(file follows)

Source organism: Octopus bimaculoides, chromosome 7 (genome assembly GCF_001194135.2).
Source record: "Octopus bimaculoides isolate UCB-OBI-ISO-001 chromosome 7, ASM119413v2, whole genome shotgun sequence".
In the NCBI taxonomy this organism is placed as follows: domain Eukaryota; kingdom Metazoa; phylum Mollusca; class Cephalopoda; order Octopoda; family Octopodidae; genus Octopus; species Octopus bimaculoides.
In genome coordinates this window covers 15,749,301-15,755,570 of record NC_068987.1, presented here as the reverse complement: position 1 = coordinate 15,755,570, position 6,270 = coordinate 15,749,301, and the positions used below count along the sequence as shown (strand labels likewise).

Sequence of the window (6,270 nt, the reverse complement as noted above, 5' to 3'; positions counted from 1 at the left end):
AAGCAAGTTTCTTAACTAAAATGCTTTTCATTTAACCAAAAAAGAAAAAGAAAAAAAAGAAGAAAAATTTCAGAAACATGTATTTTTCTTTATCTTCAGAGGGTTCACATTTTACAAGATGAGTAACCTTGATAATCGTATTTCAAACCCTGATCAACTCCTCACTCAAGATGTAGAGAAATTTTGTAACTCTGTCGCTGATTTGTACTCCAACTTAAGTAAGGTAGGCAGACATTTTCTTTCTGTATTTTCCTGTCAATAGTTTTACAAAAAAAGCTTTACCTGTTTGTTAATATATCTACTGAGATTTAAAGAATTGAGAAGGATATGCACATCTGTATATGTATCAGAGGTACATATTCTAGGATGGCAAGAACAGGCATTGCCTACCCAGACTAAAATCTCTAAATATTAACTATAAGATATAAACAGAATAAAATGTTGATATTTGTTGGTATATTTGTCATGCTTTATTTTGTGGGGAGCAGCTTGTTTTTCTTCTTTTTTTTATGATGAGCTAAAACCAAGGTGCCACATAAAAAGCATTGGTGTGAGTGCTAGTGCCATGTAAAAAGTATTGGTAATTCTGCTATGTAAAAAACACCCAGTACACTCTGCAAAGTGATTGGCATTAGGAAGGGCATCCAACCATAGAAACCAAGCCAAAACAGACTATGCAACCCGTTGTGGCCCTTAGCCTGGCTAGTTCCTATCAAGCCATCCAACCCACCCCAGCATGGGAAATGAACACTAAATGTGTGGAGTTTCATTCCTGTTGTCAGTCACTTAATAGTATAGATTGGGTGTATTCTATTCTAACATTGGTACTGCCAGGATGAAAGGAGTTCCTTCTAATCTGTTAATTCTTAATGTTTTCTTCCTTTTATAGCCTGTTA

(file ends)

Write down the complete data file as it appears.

Source organism: Octopus bimaculoides, chromosome 7 (genome assembly GCF_001194135.2).
Source record: "Octopus bimaculoides isolate UCB-OBI-ISO-001 chromosome 7, ASM119413v2, whole genome shotgun sequence".
In the NCBI taxonomy this organism is placed as follows: domain Eukaryota; kingdom Metazoa; phylum Mollusca; class Cephalopoda; order Octopoda; family Octopodidae; genus Octopus; species Octopus bimaculoides.
In genome coordinates this window covers 15,749,301-15,755,570 of record NC_068987.1, presented here as the reverse complement: position 1 = coordinate 15,755,570, position 6,270 = coordinate 15,749,301, and the positions used below count along the sequence as shown (strand labels likewise).

Sequence of the window (6,270 nt, the reverse complement as noted above, 5' to 3'; positions counted from 1 at the left end):
AAGCAAGTTTCTTAACTAAAATGCTTTTCATTTAACCAAAAAAGAAAAAGAAAAAAAAGAAGAAAAATTTCAGAAACATGTATTTTTCTTTATCTTCAGAGGGTTCACATTTTACAAGATGAGTAACCTTGATAATCGTATTTCAAACCCTGATCAACTCCTCACTCAAGATGTAGAGAAATTTTGTAACTCTGTCGCTGATTTGTACTCCAACTTAAGTAAGGTAGGCAGACATTTTCTTTCTGTATTTTCCTGTCAATAGTTTTACAAAAAAAGCTTTACCTGTTTGTTAATATATCTACTGAGATTTAAAGAATTGAGAAGGATATGCACATCTGTATATGTATCAGAGGTACATATTCTAGGATGGCAAGAACAGGCATTGCCTACCCAGACTAAAATCTCTAAATATTAACTATAAGATATAAACAGAATAAAATGTTGATATTTGTTGGTATATTTGTCATGCTTTATTTTGTGGGGAGCAGCTTGTTTTTCTTCTTTTTTTTATGATGAGCTAAAACCAAGGTGCCACATAAAAAGCATTGGTGTGAGTGCTAGTGCCATGTAAAAAGTATTGGTAATTCTGCTATGTAAAAAACACCCAGTACACTCTGCAAAGTGATTGGCATTAGGAAGGGCATCCAACCATAGAAACCAAGCCAAAACAGACTATGCAACCCGTTGTGGCCCTTAGCCTGGCTAGTTCCTATCAAGCCATCCAACCCACCCCAGCATGGGAAATGAACACTAAATGTGTGGAGTTTCATTCCTGTTGTCAGTCACTTAATAGTATAGATTGGGTGTATTCTATTCTAACATTGGTACTGCCAGGATGAAAGGAGTTCCTTCTAATCTGTTAATTCTTAATGTTTTCTTCCTTTTATAGCCTGTTA